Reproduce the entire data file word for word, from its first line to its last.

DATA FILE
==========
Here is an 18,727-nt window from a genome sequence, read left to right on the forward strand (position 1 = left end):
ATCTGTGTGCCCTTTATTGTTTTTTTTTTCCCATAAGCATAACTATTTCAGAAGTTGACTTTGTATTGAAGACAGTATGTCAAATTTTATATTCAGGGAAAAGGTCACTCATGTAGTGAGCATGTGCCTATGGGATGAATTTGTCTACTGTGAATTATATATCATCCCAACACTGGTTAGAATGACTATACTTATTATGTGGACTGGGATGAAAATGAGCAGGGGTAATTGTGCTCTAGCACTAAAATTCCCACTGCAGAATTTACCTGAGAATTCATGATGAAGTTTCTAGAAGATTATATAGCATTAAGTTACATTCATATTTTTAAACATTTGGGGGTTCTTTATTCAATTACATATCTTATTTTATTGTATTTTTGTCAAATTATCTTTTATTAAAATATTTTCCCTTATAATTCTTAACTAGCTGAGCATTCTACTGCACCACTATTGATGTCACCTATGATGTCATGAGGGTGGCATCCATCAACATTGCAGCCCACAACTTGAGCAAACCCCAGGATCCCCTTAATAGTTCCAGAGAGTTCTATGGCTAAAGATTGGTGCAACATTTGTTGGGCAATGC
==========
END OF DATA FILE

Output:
Here is an 18,727-nt window from a genome sequence, read left to right on the forward strand (position 1 = left end):
ATCTGTGTGCCCTTTATTGTTTTTTTTTTCCCATAAGCATAACTATTTCAGAAGTTGACTTTGTATTGAAGACAGTATGTCAAATTTTATATTCAGGGAAAAGGTCACTCATGTAGTGAGCATGTGCCTATGGGATGAATTTGTCTACTGTGAATTATATATCATCCCAACACTGGTTAGAATGACTATACTTATTATGTGGACTGGGATGAAAATGAGCAGGGGTAATTGTGCTCTAGCACTAAAATTCCCACTGCAGAATTTACCTGAGAATTCATGATGAAGTTTCTAGAAGATTATATAGCATTAAGTTACATTCATATTTTTAAACATTTGGGGGTTCTTTATTCAATTACATATCTTATTTTATTGTATTTTTGTCAAATTATCTTTTATTAAAATATTTTCCCTTATAATTCTTAACTAGCTGAGCATTCTACTGCACCACTATTGATGTCACCTATGATGTCATGAGGGTGGCATCCATCAACATTGCAGCCCACAACTTGAGCAAACCCCAGGATCCCCTTAATAGTTCCAGAGAGTTCTATGGCTAAAGATTGGTGCAACATTTGTTGGGCAATGC